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  1. Case Presentation Dr.MohammadAmin K Mirza Saudi Board of Surgery Holy Makkah, KSA 2008

  2. History & Clinical Data • 34 y.o Saudi, female Pt, Married • Came to ER c\o: • Lt sided abdominal pain, colicky in nature – 1wk • Vomiting of gastric content – 1 day • No flatus – 3days • Passed hard stool – at the night prior to admission • H\O open appendectomy 1 yr back ( histopath: acute suppurative appendicitis) • No DM or HTN

  3. History & Clinical Data cont.. • O\E: Conscious, oriented, not toxic, not in destress • V.S: Temp: 37 C° , BP: 130/80 mmHg, HR: 96 bpm • Abdomen: Mild distension , soft lax no tenderness Bowel sounds: Audible, hernail orifices – intact • CBC: normal Chemistry: K – 3.2 Na – 127 • AXR: Distended small bowel, multiple fluid levels

  4. Adheasive intestinal obstruction

  5. Managemaent • NPO • NGT • D5 ¼ NS 125 ml/hr • Inj KCl 60 meq \24 hr • Intake output chart

  6. Patient progress • She showed slow progress • Although she had no signs of peritonitis, sepsis, or any systemic response , there was no improvement regarding bowel movement , & she didn’t pass stool or fleatus • Correction of electrolytes was achieved on 3ed day of admession

  7. Laparoscopic exploration • On 5th laparoscopic exploration was planned as the patient didn’t show any improvement although there was no any signs of systemic response

  8. Laparoscopic exploration • Dilated small bowel down to Rt colon • Severe adhesive process at RIF • Release of adhesions done

  9. Post-operatively • Patient is well & feeling good • Weak mobilization • No abdominal apin • No fever , tachycardia, or hypotention • Soft lax abdomen , mild destension • NGT 150-200 cc / 24hr • AXR – decreased gaseous distension

  10. Post-operatively • Still didn’t pass stool or flatus • No vomiting , • NGT – 1050-200 cc greenish • K 3.8 • Postoperative ileus was considered & decided to start on erythromycin tab 500 mg BD • CT scan abdomen was arranged for next day

  11. 4th day post operatively • Slow recovery : still no stool or flatus • BP: 120/70 ,, HR: 110 , T: 37.4 • Patient is well generally, not toxic or destressed • Abdomen: Soft lax , mild distension, BS +ve • Na 134 K: 3.8 • CT abdomen: adhesive process at RIF with obstruction at the ceacum !!!!!!!!!!!!

  12. Exploratory laparotomy • 2 fibrous bands at the area of Lig. Of Treitz surrounding a segment of proximal ileum • It is 20 cm long segment , 60 cm away from ileoceacal junction • The segment is thickened adherent to posterior abdominal wall , with small perforation at mesenteric border. • Small amount of pus & fibrinous patches in peritoneal cavity • Resectio anastomosis done using GIA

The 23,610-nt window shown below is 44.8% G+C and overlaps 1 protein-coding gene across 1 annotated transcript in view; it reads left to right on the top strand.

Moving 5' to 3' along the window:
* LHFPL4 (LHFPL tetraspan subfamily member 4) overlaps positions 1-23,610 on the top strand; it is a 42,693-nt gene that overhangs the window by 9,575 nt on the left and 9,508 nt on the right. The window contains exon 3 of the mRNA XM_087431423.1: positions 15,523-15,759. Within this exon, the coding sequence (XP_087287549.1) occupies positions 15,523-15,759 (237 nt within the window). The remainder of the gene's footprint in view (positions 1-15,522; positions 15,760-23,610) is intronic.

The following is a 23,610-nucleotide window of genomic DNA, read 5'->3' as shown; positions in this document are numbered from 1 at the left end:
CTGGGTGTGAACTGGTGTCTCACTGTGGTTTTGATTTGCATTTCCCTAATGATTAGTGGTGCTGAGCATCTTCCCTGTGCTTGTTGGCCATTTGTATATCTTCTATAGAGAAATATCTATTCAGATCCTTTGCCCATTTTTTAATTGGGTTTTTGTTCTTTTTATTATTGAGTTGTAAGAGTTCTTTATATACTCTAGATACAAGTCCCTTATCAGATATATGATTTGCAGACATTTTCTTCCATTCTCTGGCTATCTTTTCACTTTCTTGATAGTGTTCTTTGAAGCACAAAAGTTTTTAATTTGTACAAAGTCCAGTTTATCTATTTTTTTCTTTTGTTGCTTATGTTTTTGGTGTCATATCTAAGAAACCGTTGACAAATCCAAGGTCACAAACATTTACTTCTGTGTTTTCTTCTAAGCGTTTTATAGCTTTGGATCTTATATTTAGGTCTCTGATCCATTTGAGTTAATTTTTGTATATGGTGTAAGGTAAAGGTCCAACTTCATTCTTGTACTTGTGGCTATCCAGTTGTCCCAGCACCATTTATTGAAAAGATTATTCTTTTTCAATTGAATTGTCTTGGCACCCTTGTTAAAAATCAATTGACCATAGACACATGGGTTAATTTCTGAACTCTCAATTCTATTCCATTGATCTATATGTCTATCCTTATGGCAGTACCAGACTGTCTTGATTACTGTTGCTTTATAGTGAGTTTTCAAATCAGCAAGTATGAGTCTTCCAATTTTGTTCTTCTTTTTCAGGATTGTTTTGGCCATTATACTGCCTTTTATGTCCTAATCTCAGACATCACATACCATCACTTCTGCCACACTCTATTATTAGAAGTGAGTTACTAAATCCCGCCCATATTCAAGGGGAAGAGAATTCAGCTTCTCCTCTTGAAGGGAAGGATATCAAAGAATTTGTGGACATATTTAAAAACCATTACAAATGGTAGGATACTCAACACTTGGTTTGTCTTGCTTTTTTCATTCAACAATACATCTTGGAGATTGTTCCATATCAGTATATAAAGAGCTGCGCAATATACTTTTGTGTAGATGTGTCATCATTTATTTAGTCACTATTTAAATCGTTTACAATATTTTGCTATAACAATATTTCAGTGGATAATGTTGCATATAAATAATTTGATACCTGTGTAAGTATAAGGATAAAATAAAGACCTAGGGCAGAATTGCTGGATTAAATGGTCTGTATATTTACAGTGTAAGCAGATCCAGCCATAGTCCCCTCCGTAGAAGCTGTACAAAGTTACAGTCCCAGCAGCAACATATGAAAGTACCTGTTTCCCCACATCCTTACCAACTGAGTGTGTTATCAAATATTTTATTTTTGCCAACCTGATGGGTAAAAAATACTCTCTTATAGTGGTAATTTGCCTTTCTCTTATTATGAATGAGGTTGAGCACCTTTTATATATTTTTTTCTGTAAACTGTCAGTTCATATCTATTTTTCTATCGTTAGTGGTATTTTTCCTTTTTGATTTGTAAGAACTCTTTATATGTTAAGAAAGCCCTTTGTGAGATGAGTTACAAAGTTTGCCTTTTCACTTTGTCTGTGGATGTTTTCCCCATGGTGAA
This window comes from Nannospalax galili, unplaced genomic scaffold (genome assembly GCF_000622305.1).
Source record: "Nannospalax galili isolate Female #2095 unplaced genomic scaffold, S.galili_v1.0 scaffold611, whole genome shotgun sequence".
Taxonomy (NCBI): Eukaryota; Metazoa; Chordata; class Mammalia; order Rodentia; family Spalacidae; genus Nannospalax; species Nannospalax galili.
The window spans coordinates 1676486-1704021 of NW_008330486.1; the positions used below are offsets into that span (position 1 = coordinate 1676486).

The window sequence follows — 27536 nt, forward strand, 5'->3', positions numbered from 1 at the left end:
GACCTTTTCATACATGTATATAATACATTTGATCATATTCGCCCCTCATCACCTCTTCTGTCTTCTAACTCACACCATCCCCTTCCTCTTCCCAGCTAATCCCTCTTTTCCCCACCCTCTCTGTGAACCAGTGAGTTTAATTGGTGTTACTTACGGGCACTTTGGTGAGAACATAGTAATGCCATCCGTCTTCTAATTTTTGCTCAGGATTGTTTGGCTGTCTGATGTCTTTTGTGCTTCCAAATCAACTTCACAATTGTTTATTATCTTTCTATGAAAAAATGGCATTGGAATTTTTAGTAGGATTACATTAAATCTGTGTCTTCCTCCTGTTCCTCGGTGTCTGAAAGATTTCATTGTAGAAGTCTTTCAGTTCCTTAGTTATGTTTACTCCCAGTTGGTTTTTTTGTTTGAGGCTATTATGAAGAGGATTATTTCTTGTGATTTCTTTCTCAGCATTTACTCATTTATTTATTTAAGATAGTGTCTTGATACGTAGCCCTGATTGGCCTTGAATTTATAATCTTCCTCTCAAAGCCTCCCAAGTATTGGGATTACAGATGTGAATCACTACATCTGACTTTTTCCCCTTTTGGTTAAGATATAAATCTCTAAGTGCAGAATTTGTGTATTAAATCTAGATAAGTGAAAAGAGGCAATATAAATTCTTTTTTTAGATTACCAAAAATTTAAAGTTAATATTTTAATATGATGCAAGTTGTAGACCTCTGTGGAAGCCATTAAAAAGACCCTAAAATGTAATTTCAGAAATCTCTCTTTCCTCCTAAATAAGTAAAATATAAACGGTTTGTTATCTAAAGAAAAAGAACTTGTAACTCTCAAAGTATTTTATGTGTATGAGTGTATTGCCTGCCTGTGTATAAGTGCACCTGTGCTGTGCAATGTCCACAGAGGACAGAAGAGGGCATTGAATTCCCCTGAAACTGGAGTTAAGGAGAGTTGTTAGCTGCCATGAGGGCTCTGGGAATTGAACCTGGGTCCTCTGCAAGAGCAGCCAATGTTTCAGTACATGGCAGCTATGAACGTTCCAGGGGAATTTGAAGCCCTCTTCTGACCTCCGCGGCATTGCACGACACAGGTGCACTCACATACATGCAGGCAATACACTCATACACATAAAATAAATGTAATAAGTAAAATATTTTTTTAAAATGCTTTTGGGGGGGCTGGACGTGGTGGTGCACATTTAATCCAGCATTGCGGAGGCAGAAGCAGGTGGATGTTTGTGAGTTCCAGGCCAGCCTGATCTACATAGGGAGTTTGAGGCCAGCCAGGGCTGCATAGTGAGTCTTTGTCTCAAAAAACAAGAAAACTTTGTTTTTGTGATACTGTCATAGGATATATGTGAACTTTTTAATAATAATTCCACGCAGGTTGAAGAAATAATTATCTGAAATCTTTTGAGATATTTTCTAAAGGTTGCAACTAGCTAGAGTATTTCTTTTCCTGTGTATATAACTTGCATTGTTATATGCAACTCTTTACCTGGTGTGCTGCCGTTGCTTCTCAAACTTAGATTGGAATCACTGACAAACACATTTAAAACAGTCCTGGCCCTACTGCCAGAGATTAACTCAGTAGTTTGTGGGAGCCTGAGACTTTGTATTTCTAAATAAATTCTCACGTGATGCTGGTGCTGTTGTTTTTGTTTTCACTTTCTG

13. Post operative course • Smooth recovery • No fever • Oral intake started on 4th day post op • Passed stool on 5th day • Tolerated oral intake • Minimal superficial wound infection • Pus C/S no growth • Discharged in good condition 9th day post op • OPD follow up , clips removed • Histopath: acute inflammatory process.

  14. Medications • Erythromycin • Ceftazidime • Gentamycin • Metronidazole • Pantoprazole • Enoxiparin

  15. Adhesive Small bowel obstruction Congenital & acquired bands

  16. Background • Peritoneal adhesions can be defined as abnormal fibrous bands between organs or tissues or both in the abdominal cavity that are normally separated. • Adhesions may be acquired or congenital

  17. Causes • most common cause of is abdomino-pelvic surgery • inflammatory conditions • Intraperitoneal infection • Abdominal trauma • Intraperitoneal foreign bodies, including mesh, glove powder, suture material and spilled gallstones.

  18. 93% to 100% of patients who undergo transperitoneal surgery will develop postoperative adhesions. • Intraabdominal adhesions are the most common cause of SBO accounting for approximately 65% to 75% of cases

  19. The risk of SBO is • 1% to 10% after appendectomy. • 6.4% after open cholecystectomy, • 10% to 25% after intestinal surgery • 17% to 25% after restorative proctocolectomy

  20. Gastrografin transit time may allow for the selection of appropriate patients for non-operative management. • Some studies have shown when the contrast does not reach the colon after a designated time it indicates complete intestinal obstruction that is unlikely to resolve with conservative treatment. • When the contrast does reach the large bowel, it indicates partial obstruction and patients are likely to respond to conservative treatment. • Although Gastrografin does not cause resolution of small bowel obstruction there is strong evidence that it reduces hospital stay in those not requiring surgery.